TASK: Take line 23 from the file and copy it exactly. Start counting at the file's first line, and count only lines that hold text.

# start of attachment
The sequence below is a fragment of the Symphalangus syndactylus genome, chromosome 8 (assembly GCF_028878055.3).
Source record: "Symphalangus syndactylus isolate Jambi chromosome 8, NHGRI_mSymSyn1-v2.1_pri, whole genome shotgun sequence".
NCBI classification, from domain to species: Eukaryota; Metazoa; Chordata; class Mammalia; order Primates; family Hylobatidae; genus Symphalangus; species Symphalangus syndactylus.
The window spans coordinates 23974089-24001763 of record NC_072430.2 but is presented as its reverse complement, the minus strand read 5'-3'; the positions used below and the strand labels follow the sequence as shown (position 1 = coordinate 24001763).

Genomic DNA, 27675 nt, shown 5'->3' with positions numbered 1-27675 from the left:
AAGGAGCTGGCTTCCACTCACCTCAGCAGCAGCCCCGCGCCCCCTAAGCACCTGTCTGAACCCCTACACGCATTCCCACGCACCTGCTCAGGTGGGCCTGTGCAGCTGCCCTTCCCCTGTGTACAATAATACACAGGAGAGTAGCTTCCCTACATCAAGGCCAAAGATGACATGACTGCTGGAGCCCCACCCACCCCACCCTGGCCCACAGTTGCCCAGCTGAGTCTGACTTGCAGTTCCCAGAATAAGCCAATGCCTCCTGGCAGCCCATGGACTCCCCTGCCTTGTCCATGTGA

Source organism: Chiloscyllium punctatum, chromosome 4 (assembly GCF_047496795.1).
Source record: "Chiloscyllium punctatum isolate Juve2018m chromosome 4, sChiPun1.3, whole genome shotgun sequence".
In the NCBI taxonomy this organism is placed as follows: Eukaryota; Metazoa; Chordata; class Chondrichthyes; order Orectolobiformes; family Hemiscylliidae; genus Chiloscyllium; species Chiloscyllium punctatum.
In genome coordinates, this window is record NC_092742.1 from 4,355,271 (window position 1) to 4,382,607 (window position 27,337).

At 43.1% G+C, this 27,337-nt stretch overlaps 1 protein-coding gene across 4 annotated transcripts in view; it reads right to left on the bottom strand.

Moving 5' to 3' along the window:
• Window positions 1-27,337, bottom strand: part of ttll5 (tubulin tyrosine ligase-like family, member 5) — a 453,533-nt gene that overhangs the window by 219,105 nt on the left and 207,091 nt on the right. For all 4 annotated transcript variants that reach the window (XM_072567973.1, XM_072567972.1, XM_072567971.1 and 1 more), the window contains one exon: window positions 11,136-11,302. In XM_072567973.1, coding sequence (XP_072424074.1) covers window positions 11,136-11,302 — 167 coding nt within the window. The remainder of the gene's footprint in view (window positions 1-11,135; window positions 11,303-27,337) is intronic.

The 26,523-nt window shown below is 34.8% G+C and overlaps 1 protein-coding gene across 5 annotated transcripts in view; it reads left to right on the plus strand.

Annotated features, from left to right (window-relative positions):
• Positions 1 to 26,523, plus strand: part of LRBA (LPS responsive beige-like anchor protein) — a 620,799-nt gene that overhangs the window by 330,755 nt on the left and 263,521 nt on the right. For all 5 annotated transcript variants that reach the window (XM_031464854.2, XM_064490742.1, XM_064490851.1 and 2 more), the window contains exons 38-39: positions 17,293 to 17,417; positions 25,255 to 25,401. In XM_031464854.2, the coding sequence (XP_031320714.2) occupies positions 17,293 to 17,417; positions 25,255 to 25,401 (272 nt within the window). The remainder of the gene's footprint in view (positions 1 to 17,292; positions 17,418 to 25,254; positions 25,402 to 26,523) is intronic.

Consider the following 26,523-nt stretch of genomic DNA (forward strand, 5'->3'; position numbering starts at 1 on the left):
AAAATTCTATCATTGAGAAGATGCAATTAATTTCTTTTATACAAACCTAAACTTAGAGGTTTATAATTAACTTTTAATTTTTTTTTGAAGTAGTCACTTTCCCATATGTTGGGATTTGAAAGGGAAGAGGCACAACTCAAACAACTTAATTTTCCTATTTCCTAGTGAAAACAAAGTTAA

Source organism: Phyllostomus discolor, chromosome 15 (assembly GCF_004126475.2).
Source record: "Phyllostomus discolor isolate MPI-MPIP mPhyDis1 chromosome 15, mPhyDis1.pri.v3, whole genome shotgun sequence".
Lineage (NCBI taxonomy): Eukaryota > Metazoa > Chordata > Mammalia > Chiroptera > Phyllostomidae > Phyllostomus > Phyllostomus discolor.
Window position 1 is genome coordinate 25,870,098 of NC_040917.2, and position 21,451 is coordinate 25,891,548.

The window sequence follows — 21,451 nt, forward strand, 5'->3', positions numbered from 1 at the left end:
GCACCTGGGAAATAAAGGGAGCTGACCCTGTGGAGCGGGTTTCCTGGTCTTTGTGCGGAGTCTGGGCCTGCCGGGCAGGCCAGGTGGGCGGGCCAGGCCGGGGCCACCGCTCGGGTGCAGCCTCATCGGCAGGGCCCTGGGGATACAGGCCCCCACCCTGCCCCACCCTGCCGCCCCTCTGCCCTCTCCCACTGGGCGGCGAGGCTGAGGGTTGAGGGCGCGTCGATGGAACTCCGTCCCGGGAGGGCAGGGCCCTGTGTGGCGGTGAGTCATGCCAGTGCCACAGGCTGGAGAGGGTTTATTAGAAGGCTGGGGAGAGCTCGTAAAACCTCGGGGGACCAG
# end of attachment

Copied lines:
The window sequence follows — 21,451 nt, forward strand, 5'->3', positions numbered from 1 at the left end: